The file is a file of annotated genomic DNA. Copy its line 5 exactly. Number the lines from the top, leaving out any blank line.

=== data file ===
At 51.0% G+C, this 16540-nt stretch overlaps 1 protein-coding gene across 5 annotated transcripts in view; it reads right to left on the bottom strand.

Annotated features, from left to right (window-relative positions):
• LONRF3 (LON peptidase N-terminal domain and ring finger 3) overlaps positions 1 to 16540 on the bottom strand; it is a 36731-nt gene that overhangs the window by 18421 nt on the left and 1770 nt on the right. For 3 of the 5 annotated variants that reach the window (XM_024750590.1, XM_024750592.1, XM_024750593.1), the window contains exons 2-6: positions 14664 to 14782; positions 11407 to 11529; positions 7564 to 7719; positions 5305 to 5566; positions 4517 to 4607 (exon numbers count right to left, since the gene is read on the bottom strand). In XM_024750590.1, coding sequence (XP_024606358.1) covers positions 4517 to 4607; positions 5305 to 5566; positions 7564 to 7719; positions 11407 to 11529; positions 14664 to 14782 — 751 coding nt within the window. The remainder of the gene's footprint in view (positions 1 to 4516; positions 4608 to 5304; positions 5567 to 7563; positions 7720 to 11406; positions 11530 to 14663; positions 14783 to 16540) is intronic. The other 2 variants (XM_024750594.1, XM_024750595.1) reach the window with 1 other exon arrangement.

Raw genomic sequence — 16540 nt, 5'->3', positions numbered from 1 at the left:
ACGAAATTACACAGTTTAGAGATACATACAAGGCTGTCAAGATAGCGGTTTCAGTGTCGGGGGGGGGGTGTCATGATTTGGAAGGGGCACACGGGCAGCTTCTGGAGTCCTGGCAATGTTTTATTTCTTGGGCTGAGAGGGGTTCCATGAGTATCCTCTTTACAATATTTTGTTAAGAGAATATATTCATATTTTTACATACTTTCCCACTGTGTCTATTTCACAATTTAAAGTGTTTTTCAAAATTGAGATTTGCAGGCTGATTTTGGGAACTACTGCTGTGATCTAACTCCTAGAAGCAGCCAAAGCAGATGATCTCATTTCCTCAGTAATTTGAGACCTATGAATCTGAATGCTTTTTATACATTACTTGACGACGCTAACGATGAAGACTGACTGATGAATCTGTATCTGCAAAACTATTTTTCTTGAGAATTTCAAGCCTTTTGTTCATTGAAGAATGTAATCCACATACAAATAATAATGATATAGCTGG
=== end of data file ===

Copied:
ACGAAATTACACAGTTTAGAGATACATACAAGGCTGTCAAGATAGCGGTTTCAGTGTCGGGGGGGGGGTGTCATGATTTGGAAGGGGCACACGGGCAGCTTCTGGAGTCCTGGCAATGTTTTATTTCTTGGGCTGAGAGGGGTTCCATGAGTATCCTCTTTACAATATTTTGTTAAGAGAATATATTCATATTTTTACATACTTTCCCACTGTGTCTATTTCACAATTTAAAGTGTTTTTCAAAATTGAGATTTGCAGGCTGATTTTGGGAACTACTGCTGTGATCTAACTCCTAGAAGCAGCCAAAGCAGATGATCTCATTTCCTCAGTAATTTGAGACCTATGAATCTGAATGCTTTTTATACATTACTTGACGACGCTAACGATGAAGACTGACTGATGAATCTGTATCTGCAAAACTATTTTTCTTGAGAATTTCAAGCCTTTTGTTCATTGAAGAATGTAATCCACATACAAATAATAATGATATAGCTGG